Referendum on the family: Irish courts to decide on meaning of durable relationships in ‘hard cases’

Electoral Commission will not have regulatory ‘teeth’ in time for referendums

The full implication of referring to durable relationships alongside marriage in the Constitution through next month’s referendum on the family would be interpreted in the courts by “hard cases”, the chair of the Electoral Commission has said.

Ms Justice Marie Baker said terminology introduced into the Constitution had to be “specific but not too specific,” to allow for examples “that haven’t yet been considered”.

The judge said interpretation of what was a durable relationship would be somewhat subjective. “A relationship is durable if it’s committed… Are you invited as a couple to weddings, do people send you postcards, Christmas cards to both of you?” Ms Justice Baker said.

A recent debate in the Dáil heard that polygamous relationships and “throuples” will not be covered in the proposed expanded concept of the family in the upcoming referendum.


Ms Justice Baker said she was aware of some of the “humorous” questions that had arisen. “It’s debate and that’s good, it’s healthy, people will inform themselves… I’m not concerned about that. The worst thing that could happen is nobody cares about this,” she said.

The commission, set up last year to provide independent information during referendums, on Thursday launched its campaign in advance of the two votes due to take place on March 8th.

The first referendum proposes expanding the definition of family in the Constitution to recognise durable relationships, such as cohabiting couples and their children. The second referendum proposes the replacing of language around “women in the home” in the Constitution with language recognising care within families.

Ms Justice Baker said the commission would be providing people with objective information on the votes, having replaced the Referendum Commission, which was previously set up before referendums and then stood down.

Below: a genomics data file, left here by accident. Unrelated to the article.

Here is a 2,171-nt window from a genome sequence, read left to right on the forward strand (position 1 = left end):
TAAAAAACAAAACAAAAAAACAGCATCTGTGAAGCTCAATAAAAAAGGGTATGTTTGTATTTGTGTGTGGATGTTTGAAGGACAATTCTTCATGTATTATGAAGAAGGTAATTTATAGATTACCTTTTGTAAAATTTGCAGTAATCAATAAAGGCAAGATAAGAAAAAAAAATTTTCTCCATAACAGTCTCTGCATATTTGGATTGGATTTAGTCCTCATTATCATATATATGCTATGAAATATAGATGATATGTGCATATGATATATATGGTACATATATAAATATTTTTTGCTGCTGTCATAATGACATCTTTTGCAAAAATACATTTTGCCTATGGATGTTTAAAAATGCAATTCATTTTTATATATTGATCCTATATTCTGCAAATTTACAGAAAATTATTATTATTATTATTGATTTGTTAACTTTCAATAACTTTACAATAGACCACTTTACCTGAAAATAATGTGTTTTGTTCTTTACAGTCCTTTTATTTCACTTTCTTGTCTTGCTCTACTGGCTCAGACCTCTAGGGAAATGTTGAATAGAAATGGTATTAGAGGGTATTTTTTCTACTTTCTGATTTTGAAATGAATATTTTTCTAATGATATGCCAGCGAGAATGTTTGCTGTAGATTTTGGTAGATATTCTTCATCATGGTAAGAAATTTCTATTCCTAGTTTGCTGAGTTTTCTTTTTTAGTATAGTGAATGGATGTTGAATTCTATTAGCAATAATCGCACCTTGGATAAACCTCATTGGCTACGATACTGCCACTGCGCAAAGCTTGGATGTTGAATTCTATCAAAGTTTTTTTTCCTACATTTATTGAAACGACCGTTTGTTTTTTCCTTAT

The Supreme Court judge said part of the legislation giving the commission “real teeth” to tackle online misinformation had not yet been commenced into law. The regulatory powers would allow the commission to go to the High Court to seek orders directing social media companies to take down misinformation or disinformation on their platforms.

Women, family and care: the referendums explained

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Art O’Leary, chief executive of the standing commission, said it was “highly unlikely” the powers would be commenced in law before the upcoming referendums. “These conversations never happen quickly, but I understand that it is a priority for Government that the powers be in place as soon as possible,” he said.

Mr O’Leary said he expected the powers would be in force at some point this year. The commission had been meeting social media companies and hoped that they would act to voluntarily take down flagged misinformation during the current campaign, he said.

“I have always been of the view that it would be a sad day when we actually have to invoke some of these powers… It would only be in very extreme circumstances,” Mr O’Leary said.

Booklets setting out the details of the proposed changes in both referendums will be sent to every home in the country between the middle of February and March 1st.

In the week before the vote the commission will also publicly push people to vote and encourage a high turnout. “We will do our best to persuade people to go out and vote, if people don’t want to vote they won’t vote,” Ms Justice Baker said.

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Jack Power

Jack Power

Jack Power is acting Europe Correspondent of The Irish Times